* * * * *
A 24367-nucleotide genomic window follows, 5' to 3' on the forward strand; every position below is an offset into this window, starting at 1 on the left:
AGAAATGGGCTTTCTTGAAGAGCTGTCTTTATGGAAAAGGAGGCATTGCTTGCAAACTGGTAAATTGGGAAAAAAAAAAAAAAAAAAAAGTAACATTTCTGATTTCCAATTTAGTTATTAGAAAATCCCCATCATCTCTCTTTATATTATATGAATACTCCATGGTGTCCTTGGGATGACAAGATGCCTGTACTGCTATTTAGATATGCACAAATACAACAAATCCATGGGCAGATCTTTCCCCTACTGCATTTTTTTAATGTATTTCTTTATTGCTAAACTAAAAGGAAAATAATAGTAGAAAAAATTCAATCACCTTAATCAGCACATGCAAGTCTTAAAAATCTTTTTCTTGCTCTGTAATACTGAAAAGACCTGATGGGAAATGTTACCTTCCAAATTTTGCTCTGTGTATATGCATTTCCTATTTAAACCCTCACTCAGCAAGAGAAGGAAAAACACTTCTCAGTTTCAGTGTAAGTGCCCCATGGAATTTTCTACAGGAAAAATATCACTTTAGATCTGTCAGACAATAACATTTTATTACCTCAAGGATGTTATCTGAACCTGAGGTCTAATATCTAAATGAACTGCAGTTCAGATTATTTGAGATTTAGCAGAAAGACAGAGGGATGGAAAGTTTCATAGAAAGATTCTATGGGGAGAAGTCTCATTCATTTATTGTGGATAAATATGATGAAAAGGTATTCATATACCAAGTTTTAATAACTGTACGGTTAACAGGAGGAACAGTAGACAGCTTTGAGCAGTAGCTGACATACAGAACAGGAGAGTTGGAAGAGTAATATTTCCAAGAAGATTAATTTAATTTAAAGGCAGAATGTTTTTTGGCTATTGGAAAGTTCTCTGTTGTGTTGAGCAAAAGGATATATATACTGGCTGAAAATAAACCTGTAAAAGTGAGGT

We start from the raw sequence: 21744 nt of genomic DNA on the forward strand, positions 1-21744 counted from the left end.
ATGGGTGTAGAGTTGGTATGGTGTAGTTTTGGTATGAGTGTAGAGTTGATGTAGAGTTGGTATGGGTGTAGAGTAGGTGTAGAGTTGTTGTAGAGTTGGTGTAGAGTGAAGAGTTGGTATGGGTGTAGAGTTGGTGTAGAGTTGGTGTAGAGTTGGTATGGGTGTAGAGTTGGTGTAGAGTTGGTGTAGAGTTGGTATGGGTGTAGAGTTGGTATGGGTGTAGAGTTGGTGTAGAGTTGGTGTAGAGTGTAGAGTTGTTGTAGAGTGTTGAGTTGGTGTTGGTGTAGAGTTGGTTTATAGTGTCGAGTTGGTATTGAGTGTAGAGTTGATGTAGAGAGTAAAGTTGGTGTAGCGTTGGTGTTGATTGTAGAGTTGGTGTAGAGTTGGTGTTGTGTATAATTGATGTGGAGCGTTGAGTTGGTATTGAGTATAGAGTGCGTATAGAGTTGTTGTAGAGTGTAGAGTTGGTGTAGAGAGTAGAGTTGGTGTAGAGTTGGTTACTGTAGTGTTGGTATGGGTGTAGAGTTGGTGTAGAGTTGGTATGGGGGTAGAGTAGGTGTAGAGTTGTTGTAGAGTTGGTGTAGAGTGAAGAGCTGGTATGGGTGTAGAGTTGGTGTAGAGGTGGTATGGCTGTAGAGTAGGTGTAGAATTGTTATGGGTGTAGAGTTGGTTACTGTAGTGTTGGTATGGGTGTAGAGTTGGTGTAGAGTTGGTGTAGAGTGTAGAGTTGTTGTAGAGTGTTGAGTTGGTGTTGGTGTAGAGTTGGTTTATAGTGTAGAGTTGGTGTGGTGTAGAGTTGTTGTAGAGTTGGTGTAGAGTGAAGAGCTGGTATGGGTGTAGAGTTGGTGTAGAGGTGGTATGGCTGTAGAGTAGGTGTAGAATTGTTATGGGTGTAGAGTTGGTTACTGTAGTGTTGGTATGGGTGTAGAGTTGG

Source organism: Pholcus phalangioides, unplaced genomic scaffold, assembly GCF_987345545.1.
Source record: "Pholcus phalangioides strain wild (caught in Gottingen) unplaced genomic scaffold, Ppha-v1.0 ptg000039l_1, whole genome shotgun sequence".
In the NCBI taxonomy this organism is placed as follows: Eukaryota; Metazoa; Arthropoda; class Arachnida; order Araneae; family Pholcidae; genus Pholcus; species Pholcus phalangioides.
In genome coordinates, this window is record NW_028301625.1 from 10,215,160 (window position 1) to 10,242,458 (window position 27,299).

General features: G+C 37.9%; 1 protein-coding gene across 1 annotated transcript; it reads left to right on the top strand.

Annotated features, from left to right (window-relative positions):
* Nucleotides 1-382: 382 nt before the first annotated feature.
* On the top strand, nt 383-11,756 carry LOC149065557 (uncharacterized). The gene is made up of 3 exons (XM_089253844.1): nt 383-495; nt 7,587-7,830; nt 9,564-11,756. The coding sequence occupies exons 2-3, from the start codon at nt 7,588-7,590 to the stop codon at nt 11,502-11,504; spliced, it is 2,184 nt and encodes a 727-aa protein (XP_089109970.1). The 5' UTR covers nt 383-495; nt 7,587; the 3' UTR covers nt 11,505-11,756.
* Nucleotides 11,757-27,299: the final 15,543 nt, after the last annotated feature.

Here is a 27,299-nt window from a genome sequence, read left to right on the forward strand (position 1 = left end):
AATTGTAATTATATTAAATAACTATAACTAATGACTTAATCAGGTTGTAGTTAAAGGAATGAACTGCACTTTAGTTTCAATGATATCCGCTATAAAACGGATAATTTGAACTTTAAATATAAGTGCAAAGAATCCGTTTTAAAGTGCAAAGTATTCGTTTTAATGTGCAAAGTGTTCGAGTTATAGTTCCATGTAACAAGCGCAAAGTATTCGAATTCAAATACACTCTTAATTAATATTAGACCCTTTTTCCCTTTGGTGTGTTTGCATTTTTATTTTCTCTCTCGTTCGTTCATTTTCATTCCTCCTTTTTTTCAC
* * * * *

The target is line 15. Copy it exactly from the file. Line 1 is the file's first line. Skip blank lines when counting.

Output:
AATTGTAATTATATTAAATAACTATAACTAATGACTTAATCAGGTTGTAGTTAAAGGAATGAACTGCACTTTAGTTTCAATGATATCCGCTATAAAACGGATAATTTGAACTTTAAATATAAGTGCAAAGAATCCGTTTTAAAGTGCAAAGTATTCGTTTTAATGTGCAAAGTGTTCGAGTTATAGTTCCATGTAACAAGCGCAAAGTATTCGAATTCAAATACACTCTTAATTAATATTAGACCCTTTTTCCCTTTGGTGTGTTTGCATTTTTATTTTCTCTCTCGTTCGTTCATTTTCATTCCTCCTTTTTTTCAC